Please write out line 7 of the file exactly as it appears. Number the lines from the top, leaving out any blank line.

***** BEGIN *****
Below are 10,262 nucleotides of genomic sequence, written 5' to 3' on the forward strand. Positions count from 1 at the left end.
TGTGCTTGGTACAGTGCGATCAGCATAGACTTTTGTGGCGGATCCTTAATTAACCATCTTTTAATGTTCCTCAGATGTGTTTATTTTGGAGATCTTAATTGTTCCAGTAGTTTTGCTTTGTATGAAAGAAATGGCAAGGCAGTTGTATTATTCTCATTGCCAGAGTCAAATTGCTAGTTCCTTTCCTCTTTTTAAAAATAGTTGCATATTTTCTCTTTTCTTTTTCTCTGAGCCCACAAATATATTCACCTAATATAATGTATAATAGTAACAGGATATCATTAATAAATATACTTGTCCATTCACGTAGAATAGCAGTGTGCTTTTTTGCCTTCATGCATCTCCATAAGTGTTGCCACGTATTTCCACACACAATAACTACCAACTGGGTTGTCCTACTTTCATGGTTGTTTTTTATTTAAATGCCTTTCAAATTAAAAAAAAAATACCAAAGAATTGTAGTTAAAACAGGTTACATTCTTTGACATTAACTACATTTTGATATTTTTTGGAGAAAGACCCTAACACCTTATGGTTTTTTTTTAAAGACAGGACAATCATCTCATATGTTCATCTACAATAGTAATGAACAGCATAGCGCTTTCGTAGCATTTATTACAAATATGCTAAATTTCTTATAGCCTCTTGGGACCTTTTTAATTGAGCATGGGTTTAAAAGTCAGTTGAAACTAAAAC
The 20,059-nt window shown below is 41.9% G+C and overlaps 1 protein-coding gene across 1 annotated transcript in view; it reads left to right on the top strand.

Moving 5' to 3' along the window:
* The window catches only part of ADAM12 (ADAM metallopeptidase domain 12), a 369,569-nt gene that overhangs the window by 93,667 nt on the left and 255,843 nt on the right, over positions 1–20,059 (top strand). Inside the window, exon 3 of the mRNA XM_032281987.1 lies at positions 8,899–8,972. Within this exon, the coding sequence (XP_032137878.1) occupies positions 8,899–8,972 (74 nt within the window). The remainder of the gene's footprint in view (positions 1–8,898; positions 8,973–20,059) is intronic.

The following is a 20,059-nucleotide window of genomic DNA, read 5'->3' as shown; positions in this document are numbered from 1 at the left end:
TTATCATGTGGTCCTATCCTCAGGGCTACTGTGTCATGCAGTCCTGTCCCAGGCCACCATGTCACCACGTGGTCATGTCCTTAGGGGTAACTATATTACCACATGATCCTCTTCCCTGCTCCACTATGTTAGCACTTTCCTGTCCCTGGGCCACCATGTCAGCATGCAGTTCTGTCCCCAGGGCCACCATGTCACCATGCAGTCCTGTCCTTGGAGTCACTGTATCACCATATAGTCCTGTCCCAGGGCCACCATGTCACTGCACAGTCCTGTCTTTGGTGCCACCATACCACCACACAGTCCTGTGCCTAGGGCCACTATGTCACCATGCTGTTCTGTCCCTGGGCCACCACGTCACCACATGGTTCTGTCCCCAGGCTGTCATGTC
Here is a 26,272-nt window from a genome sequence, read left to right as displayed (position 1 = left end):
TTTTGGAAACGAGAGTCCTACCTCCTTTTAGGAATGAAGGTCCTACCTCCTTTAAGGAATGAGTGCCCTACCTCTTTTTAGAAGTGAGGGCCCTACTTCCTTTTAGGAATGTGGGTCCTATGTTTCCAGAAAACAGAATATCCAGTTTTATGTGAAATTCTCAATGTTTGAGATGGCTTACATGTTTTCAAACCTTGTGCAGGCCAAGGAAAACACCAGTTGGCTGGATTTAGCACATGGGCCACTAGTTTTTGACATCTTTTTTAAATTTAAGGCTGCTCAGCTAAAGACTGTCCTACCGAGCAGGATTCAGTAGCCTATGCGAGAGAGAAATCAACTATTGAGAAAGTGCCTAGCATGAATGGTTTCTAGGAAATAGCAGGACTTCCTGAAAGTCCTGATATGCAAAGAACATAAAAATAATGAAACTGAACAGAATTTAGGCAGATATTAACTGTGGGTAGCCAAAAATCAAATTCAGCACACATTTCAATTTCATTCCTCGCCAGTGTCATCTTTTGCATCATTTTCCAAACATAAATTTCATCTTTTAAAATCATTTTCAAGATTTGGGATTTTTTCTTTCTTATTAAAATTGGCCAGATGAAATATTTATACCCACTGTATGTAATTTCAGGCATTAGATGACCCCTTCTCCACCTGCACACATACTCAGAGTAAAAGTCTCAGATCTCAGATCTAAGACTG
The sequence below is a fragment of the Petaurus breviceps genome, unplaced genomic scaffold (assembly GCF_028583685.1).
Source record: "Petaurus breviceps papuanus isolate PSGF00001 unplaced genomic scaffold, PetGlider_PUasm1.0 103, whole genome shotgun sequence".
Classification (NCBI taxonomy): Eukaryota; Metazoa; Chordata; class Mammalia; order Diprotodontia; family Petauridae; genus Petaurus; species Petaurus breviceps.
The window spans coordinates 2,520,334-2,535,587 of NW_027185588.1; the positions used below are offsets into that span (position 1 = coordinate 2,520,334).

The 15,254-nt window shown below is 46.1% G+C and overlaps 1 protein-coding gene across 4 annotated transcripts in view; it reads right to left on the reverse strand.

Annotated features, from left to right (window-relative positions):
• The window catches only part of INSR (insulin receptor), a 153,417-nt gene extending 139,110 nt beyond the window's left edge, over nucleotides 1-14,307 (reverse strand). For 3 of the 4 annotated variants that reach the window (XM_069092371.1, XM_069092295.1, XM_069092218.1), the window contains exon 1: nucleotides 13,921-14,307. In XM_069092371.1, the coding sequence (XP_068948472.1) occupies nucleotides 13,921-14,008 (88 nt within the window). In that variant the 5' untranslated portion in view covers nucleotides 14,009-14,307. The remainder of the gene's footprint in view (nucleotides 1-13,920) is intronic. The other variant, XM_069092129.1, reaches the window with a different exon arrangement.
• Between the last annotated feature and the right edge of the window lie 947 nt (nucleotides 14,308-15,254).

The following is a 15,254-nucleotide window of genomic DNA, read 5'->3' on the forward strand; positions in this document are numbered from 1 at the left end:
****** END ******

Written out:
TTATCATGTGGTCCTATCCTCAGGGCTACTGTGTCATGCAGTCCTGTCCCAGGCCACCATGTCACCACGTGGTCATGTCCTTAGGGGTAACTATATTACCACATGATCCTCTTCCCTGCTCCACTATGTTAGCACTTTCCTGTCCCTGGGCCACCATGTCAGCATGCAGTTCTGTCCCCAGGGCCACCATGTCACCATGCAGTCCTGTCCTTGGAGTCACTGTATCACCATATAGTCCTGTCCCAGGGCCACCATGTCACTGCACAGTCCTGTCTTTGGTGCCACCATACCACCACACAGTCCTGTGCCTAGGGCCACTATGTCACCATGCTGTTCTGTCCCTGGGCCACCACGTCACCACATGGTTCTGTCCCCAGGCTGTCATGTC